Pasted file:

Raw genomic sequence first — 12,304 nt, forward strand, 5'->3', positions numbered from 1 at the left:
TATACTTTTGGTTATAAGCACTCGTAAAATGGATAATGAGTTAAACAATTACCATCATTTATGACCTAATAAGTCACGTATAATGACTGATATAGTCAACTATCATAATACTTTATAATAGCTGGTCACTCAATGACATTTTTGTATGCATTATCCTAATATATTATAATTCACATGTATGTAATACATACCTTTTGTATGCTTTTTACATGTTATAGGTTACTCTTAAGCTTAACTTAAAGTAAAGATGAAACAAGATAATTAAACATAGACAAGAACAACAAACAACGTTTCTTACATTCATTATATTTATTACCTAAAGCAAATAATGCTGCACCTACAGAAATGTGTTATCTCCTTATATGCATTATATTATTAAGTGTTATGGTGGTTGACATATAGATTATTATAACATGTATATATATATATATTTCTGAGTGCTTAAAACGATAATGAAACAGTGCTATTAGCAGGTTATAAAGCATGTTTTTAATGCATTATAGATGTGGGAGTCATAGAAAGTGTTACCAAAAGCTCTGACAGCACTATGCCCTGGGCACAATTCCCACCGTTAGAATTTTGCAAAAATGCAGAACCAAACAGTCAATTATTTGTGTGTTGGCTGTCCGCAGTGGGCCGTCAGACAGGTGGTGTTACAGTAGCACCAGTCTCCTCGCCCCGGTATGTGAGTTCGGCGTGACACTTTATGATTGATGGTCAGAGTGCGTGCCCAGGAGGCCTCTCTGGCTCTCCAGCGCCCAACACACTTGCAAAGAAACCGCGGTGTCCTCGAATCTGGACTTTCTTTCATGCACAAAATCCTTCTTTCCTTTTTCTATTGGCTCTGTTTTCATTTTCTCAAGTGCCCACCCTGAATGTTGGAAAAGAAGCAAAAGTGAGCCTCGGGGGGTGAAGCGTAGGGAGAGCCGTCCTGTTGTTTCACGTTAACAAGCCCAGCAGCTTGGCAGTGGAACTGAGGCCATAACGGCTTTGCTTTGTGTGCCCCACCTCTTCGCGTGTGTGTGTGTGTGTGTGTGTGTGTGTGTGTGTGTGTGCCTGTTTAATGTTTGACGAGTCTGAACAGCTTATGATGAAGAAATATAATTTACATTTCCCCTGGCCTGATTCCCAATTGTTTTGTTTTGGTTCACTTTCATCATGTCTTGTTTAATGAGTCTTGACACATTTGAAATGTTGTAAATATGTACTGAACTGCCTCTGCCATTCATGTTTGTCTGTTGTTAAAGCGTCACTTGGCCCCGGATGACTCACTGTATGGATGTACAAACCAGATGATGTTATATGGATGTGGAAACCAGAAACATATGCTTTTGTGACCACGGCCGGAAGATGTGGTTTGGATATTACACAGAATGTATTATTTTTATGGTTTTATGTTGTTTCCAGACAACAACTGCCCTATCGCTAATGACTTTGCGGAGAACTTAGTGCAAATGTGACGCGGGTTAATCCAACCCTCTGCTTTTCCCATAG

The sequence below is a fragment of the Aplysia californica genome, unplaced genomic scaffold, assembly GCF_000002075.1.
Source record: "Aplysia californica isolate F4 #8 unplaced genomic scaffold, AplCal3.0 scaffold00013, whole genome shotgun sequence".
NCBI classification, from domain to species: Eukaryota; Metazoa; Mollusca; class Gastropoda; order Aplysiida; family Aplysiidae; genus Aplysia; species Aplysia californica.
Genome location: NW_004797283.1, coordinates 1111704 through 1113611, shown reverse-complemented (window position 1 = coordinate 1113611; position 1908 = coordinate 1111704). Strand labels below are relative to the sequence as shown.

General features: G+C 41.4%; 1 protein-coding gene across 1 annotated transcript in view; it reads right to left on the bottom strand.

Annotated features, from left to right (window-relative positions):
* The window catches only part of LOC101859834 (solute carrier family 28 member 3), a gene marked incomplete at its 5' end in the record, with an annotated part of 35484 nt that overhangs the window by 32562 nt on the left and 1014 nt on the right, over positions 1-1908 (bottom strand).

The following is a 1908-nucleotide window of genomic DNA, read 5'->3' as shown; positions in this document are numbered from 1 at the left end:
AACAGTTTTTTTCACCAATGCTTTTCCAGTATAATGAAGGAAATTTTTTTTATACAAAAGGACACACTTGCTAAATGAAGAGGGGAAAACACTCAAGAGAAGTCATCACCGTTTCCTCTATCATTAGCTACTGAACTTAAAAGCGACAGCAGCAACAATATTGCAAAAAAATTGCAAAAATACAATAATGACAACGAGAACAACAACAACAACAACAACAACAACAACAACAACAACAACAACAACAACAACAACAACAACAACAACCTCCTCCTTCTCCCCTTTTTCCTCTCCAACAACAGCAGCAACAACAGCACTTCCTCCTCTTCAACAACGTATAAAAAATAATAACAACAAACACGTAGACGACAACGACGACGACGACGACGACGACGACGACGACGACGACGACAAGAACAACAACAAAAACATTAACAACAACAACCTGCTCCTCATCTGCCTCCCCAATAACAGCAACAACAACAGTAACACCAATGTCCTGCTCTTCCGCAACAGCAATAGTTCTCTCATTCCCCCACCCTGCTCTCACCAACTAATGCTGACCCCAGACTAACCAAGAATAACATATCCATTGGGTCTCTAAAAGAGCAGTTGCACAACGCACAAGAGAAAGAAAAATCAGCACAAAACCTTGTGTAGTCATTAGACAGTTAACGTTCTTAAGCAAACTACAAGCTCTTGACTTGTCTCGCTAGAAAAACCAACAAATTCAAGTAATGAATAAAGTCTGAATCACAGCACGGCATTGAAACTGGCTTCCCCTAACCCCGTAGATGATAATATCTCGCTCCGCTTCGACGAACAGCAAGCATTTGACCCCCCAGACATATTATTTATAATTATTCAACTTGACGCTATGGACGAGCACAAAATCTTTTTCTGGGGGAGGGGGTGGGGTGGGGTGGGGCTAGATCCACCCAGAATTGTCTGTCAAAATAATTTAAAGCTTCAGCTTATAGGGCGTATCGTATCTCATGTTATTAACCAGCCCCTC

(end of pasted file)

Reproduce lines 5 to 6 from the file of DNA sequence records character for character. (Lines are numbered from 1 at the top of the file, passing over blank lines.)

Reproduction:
NCBI classification, from domain to species: Eukaryota; Metazoa; Mollusca; class Gastropoda; order Aplysiida; family Aplysiidae; genus Aplysia; species Aplysia californica.
Genome location: NW_004797283.1, coordinates 1111704 through 1113611, shown reverse-complemented (window position 1 = coordinate 1113611; position 1908 = coordinate 1111704). Strand labels below are relative to the sequence as shown.